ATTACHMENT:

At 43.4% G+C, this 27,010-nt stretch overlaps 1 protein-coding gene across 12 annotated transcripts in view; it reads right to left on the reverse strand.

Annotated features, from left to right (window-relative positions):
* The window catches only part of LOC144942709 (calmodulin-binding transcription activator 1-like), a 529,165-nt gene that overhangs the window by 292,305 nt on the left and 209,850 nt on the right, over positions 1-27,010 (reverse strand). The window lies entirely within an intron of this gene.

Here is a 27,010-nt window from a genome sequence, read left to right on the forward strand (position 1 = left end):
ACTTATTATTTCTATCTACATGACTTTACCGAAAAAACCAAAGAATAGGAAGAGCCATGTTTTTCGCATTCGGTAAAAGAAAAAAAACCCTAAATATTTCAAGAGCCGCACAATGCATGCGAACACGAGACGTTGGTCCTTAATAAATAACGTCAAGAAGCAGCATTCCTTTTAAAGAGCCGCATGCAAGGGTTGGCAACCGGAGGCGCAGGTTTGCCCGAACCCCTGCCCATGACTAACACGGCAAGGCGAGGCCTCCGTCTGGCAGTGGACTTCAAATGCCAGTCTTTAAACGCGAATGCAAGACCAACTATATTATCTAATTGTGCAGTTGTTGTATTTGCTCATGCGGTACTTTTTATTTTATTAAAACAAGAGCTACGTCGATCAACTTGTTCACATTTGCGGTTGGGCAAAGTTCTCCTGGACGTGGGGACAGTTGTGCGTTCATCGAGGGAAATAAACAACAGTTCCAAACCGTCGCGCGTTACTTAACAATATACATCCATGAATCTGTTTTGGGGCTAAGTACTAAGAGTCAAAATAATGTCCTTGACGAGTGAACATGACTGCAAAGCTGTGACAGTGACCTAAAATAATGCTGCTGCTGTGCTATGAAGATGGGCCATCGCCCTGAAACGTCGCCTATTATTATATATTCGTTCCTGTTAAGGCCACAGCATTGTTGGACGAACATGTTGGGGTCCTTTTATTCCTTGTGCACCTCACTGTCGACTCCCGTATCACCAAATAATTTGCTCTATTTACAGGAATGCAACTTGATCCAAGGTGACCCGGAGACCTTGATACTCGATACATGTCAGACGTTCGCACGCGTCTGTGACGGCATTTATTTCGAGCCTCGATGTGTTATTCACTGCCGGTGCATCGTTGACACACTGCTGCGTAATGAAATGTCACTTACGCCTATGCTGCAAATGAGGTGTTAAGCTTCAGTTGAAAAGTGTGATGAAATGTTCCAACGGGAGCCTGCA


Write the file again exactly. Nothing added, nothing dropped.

At 43.4% G+C, this 27,010-nt stretch overlaps 1 protein-coding gene across 12 annotated transcripts in view; it reads right to left on the reverse strand.

Annotated features, from left to right (window-relative positions):
* The window catches only part of LOC144942709 (calmodulin-binding transcription activator 1-like), a 529,165-nt gene that overhangs the window by 292,305 nt on the left and 209,850 nt on the right, over positions 1-27,010 (reverse strand). The window lies entirely within an intron of this gene.

Here is a 27,010-nt window from a genome sequence, read left to right on the forward strand (position 1 = left end):
ACTTATTATTTCTATCTACATGACTTTACCGAAAAAACCAAAGAATAGGAAGAGCCATGTTTTTCGCATTCGGTAAAAGAAAAAAAACCCTAAATATTTCAAGAGCCGCACAATGCATGCGAACACGAGACGTTGGTCCTTAATAAATAACGTCAAGAAGCAGCATTCCTTTTAAAGAGCCGCATGCAAGGGTTGGCAACCGGAGGCGCAGGTTTGCCCGAACCCCTGCCCATGACTAACACGGCAAGGCGAGGCCTCCGTCTGGCAGTGGACTTCAAATGCCAGTCTTTAAACGCGAATGCAAGACCAACTATATTATCTAATTGTGCAGTTGTTGTATTTGCTCATGCGGTACTTTTTATTTTATTAAAACAAGAGCTACGTCGATCAACTTGTTCACATTTGCGGTTGGGCAAAGTTCTCCTGGACGTGGGGACAGTTGTGCGTTCATCGAGGGAAATAAACAACAGTTCCAAACCGTCGCGCGTTACTTAACAATATACATCCATGAATCTGTTTTGGGGCTAAGTACTAAGAGTCAAAATAATGTCCTTGACGAGTGAACATGACTGCAAAGCTGTGACAGTGACCTAAAATAATGCTGCTGCTGTGCTATGAAGATGGGCCATCGCCCTGAAACGTCGCCTATTATTATATATTCGTTCCTGTTAAGGCCACAGCATTGTTGGACGAACATGTTGGGGTCCTTTTATTCCTTGTGCACCTCACTGTCGACTCCCGTATCACCAAATAATTTGCTCTATTTACAGGAATGCAACTTGATCCAAGGTGACCCGGAGACCTTGATACTCGATACATGTCAGACGTTCGCACGCGTCTGTGACGGCATTTATTTCGAGCCTCGATGTGTTATTCACTGCCGGTGCATCGTTGACACACTGCTGCGTAATGAAATGTCACTTACGCCTATGCTGCAAATGAGGTGTTAAGCTTCAGTTGAAAAGTGTGATGAAATGTTCCAACGGGAGCCTGCA